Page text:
Tuesday, June 29, 2010
This month on Chick Flicks Musicals:
Monty, came up with a wonderful idea for Chick Flicks Musical Page. He thought it would be fun if every month we would come up with a theme.. So we decided that: This month on Chick Flicks Musicals: The Golden Age of Musicals: From the 1930s. I hope you enjoy..
The 1930s decade (and most of the 1940s as well) has been called "The Golden Age of Hollywood". The 30s was also the decade of the sound and color and the development of film genres (gangster films, musicals, newspaper-reporting films, historical biopics, social-realism films, screwball comedies, westerns and horror). It was the era in which the silent period ended, with many silent film stars not making the transition to sound.
As the 1930s began, there were a number of unique firsts, here are just a few:
Jean Harlow performed in her first major role in Howard Hughes' World War I aviation epic, Hell's Angels (1930); the "Blonde Bombshell" and soon became a major star
Greta Garbo, part of MGM's galaxy of stars and nicknamed "The Divine Garbo" and "The Swedish sphinx," spoke her first immortal, husky, Swedish-accented words in director Clarence Brown's MGM film Anna Christie (1930). (As a floozy, she spoke: "Gimme a vhiskey, ginger ale on the side. And don't be stingy, baby") - it was Garbo's first talkie (advertised as "GARBO TALKS!")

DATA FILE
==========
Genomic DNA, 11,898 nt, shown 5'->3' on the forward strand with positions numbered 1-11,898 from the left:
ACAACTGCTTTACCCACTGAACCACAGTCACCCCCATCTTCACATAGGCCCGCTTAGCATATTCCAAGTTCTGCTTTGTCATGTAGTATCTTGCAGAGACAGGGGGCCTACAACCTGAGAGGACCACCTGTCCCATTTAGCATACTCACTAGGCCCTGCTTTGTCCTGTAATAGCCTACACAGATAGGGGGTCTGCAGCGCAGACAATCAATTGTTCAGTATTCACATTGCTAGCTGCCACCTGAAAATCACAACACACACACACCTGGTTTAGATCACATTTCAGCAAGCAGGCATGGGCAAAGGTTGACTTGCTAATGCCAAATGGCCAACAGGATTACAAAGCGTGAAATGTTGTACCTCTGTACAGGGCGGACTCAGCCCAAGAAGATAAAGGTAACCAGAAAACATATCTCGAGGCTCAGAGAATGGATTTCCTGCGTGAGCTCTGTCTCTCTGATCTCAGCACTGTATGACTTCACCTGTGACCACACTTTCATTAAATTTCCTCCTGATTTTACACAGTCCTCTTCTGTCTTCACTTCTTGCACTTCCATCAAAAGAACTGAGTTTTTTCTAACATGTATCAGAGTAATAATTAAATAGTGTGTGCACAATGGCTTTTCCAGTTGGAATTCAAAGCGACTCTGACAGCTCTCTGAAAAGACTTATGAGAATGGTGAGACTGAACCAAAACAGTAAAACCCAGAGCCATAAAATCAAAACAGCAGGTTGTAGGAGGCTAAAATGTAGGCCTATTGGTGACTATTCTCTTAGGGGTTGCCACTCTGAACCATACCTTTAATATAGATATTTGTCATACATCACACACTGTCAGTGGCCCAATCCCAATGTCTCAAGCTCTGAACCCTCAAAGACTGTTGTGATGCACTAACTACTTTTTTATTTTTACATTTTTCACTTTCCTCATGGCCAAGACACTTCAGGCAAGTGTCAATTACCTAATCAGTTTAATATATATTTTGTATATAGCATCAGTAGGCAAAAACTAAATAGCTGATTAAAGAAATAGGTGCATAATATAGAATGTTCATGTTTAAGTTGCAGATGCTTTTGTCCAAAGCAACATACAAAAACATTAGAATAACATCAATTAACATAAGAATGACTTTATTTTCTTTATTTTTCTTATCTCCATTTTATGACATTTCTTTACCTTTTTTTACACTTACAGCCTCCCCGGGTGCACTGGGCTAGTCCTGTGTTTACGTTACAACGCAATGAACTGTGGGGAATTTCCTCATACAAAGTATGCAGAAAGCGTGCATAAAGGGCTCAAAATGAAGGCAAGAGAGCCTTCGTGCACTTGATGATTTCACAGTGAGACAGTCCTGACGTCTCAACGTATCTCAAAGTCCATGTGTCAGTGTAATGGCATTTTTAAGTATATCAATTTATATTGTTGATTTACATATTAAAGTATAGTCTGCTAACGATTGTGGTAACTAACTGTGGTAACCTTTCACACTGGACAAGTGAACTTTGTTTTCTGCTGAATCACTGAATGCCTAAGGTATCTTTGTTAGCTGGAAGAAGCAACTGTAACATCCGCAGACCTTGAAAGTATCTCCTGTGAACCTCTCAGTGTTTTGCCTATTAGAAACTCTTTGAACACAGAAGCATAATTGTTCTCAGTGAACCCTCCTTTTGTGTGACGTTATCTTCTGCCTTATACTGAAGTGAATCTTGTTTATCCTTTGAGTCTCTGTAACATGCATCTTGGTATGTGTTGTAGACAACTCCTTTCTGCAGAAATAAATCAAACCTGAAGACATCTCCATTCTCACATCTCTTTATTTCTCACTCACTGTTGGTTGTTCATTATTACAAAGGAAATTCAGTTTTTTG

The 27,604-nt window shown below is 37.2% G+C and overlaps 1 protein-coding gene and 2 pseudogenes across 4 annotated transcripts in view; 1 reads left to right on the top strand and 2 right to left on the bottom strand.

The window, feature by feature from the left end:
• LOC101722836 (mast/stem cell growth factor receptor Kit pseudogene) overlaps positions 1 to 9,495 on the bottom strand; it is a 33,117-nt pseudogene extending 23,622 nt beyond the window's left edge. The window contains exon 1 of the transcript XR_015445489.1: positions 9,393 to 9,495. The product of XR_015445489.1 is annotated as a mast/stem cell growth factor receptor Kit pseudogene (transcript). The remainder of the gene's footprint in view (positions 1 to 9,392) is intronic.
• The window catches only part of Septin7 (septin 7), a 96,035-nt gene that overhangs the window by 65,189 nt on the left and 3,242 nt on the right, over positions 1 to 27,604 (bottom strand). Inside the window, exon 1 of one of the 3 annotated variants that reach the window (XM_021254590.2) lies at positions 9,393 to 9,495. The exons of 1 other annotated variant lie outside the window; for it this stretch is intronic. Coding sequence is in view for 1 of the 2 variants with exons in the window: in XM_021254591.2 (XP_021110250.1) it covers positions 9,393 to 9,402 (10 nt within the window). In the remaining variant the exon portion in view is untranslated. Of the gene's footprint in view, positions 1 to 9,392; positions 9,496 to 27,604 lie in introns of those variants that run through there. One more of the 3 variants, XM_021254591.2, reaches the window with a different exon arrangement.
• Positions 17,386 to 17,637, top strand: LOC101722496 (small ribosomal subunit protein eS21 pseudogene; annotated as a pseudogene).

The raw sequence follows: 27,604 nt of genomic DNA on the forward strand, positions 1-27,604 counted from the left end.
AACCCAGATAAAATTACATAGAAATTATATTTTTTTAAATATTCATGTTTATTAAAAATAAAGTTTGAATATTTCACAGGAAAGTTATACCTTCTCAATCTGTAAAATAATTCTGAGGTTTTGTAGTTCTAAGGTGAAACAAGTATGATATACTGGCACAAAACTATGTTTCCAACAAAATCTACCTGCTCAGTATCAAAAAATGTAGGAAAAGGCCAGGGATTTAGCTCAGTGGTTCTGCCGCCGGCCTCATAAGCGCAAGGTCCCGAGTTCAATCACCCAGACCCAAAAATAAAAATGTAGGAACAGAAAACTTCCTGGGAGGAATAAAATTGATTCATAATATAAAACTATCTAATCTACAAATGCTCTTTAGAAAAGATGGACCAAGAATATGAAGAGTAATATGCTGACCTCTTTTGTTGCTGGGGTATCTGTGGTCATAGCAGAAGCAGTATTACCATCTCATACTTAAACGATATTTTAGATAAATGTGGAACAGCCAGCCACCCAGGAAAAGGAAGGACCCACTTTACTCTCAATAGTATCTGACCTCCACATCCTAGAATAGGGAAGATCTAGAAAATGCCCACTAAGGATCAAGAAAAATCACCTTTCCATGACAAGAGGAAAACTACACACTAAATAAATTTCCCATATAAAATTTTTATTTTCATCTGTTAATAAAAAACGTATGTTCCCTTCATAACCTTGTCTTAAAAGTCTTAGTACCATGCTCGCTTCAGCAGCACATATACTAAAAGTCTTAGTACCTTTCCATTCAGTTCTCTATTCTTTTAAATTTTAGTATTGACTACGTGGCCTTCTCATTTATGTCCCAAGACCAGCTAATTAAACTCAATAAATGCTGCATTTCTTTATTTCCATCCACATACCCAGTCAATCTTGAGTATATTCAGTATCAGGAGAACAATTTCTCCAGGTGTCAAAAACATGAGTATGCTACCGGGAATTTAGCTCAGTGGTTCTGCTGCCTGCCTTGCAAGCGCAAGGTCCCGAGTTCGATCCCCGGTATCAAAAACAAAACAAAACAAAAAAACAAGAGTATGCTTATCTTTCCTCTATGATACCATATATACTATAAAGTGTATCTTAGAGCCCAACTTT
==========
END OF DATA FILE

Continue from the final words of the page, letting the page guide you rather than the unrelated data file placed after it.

MGM stars Clark Gable and Joan Crawford starred together in the risque pre-Code film Dance, Fools, Dance (1931), the first of eight features that teamed them together
In 1930, the Motion Picture Production Code, administered by Joseph I. Breen (and former Postmaster General Will Hays) set film guidelines regarding sex, violence, religion, and crime (not yet strictly enforced until the Production Code Administration (1934))
The first daily newspaper for the film industry had its debut in 1930, The Hollywood Reporter.
The world's first drive-in theatre opened in Camden, N.J. in June, 1933; the fourth drive-in was located on Pico in Los Angeles, CA and opened in September, 1934
The longest Hollywood talkie released up to that time, MGM's The Great Ziegfeld (1936), at 2 hours, 59 minutes.